transformed.

During chapel last week, the speaker told the story of Paul–how he lived his life one way until the Lord grabbed him and turned him completely around.  If you’ve never read about him, check out the book of Acts.  His life is a prime example of the transforming power of the love of Jesus.

On this particular night, I sat in the back of the room with our kids and gave them some coloring pages in the hopes of keeping them relatively quiet.  In an attempt to get them learning about what their parents were hearing about, the pictures were all various scenes involving Paul in some way or another.  About halfway through the service, I looked over to see that several of the boys had used green markers to color in Paul’s face and hands.  I was confused…until I realized that they had crossed out the title of the picture and written in “The Incredible Hulk”.

I had to laugh, knowing that they didn’t really understand what they were coloring.  They had no idea who Paul was or why he’s important, so they turned him into a fictional superhero with some serious anger issues.

It is so interesting to me that that’s something that we begin to do at an early age.  I mean, isn’t it just like us to change something confusing into something we can more easily comprehend?

I find myself doing this often.  If I come across something that I am unfamiliar with, I try to fit it into what I already know.   One thing that is particularly difficult for me to grasp right now is grace.  Because I can’t quite wrap my mind around it, I find myself painting an inaccurate picture of what it means to be forgiven, of what it means to have the mercy of the Lord extended to me.

That’s a misconception that I run into a lot; I talk with women regularly who think that they are beyond redemption.  The concept of being given a clean slate is unfathomable to them.  They can’t understand how that could ever be possible, so they twist Jesus’ words and come to believe that those promises are for someone else more deserving, that there is certainly no way forgiveness would ever be offered to them.

They–rather, we–cheapen his grace and make it into something easier to understand.  Instead of viewing it as a complete restoration, we make grace out to be a quick fix, akin to throwing a fancy sheet over a ripped piece of furniture because company’s coming over.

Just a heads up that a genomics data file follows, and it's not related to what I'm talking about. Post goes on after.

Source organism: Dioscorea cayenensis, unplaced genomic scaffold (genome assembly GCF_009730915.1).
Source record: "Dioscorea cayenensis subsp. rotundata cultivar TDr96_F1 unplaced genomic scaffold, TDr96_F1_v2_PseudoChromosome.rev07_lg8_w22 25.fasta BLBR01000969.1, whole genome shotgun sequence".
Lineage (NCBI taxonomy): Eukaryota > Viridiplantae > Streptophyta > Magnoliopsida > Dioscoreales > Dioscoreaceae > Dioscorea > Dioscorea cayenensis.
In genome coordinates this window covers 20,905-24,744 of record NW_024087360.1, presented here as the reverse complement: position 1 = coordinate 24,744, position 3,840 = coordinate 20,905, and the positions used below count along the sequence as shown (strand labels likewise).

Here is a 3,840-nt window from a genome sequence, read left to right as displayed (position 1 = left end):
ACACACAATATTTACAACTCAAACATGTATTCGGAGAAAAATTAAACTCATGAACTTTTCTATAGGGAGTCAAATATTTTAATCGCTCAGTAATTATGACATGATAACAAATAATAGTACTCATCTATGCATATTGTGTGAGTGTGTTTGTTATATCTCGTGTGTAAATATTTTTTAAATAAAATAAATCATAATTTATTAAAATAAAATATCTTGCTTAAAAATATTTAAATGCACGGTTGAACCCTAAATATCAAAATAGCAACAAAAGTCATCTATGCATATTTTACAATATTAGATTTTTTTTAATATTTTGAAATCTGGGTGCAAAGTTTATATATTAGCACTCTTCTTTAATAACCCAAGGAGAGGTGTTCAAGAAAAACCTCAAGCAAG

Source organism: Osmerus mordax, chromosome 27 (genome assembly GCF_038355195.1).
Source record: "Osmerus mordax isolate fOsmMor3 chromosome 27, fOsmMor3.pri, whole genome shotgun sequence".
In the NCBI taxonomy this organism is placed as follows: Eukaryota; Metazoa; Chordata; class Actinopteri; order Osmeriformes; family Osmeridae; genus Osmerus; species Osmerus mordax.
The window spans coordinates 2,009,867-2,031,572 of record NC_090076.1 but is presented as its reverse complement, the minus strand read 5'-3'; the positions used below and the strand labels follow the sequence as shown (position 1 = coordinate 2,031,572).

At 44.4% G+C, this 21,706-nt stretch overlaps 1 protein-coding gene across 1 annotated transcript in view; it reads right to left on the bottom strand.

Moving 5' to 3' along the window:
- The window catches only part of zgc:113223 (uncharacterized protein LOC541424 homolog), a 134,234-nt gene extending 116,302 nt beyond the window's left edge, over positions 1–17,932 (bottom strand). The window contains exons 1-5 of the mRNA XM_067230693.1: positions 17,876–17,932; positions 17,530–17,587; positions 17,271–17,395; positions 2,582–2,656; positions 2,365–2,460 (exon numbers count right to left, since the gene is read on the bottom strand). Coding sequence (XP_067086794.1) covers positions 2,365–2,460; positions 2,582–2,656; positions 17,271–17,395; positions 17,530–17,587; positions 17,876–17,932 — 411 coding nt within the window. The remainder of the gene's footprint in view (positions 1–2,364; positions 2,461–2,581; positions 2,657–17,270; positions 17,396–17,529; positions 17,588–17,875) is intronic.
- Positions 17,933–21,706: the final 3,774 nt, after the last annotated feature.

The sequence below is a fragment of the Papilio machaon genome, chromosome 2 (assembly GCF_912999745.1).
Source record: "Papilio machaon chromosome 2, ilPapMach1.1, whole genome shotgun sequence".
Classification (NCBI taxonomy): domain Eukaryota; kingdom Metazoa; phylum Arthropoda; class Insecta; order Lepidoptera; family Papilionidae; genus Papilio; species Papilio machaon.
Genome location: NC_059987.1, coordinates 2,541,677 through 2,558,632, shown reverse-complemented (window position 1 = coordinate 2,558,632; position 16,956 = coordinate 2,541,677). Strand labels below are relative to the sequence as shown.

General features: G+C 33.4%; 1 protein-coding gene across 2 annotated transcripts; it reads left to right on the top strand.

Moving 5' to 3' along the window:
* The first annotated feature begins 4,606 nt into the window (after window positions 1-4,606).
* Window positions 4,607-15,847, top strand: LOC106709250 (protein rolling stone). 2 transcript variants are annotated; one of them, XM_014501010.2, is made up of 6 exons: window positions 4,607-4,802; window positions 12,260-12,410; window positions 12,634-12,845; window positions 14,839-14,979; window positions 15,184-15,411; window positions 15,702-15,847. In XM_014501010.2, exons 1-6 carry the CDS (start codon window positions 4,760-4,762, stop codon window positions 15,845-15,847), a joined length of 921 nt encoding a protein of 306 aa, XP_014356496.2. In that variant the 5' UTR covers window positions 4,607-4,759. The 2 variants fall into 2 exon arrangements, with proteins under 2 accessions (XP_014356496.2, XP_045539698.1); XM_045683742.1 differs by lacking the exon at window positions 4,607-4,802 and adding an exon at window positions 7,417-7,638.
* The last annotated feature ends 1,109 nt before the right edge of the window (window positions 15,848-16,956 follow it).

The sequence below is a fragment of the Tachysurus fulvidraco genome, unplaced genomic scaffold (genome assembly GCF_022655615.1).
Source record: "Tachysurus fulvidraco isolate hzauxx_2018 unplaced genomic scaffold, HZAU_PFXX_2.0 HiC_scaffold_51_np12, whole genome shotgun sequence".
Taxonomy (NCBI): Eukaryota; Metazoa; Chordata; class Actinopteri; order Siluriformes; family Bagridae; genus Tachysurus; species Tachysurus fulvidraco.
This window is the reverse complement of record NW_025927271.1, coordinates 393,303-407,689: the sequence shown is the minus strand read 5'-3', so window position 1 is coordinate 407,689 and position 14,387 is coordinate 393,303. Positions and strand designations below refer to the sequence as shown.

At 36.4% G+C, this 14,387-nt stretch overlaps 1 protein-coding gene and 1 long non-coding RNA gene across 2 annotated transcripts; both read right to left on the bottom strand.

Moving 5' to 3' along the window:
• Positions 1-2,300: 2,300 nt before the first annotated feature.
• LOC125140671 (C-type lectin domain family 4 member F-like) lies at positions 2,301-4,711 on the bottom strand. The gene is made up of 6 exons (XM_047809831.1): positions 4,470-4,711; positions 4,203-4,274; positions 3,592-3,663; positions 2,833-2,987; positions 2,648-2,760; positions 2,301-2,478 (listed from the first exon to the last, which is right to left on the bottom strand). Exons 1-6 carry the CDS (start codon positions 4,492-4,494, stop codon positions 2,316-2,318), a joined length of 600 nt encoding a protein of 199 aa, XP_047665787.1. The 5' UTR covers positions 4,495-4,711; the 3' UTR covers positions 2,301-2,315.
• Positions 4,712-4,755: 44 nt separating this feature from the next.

That’s not what it is at all, though!  As broken as we are, we have to be made completely new. I love to think about how Jesus must delight in knowing that he gets to piece us back together and cover us with his sticky, messy grace.  It makes me think of glue, how it covers and holds together but usually makes it pretty evident to everyone looking on that something was once in need of fixing.

I’ve heard stories from women who have been rescued from years of drug abuse and prostitution, shame and self-loathing, destructive behaviors and thought patterns, and I am always amazed at how open they are about their pasts.  They spare no detail when talking about the things they were once involved in because they want it to be so obvious that they were able to overcome them solely by the grace of God.

Without Him, they would still be trapped.  Really, without Him, we are ALL bound up and enslaved to something.

It is only by His grace that we are freed, and we need to embrace that and continue to learn about what it means to truly be forgiven so we don’t keep living in such a way so as to suggest that we don’t know what the implications of that are.  And then, when we begin to recognize what it truly means to be forgiven, we need to share it with everyone we know.  Because why would we ever want to keep something like that to ourselves?

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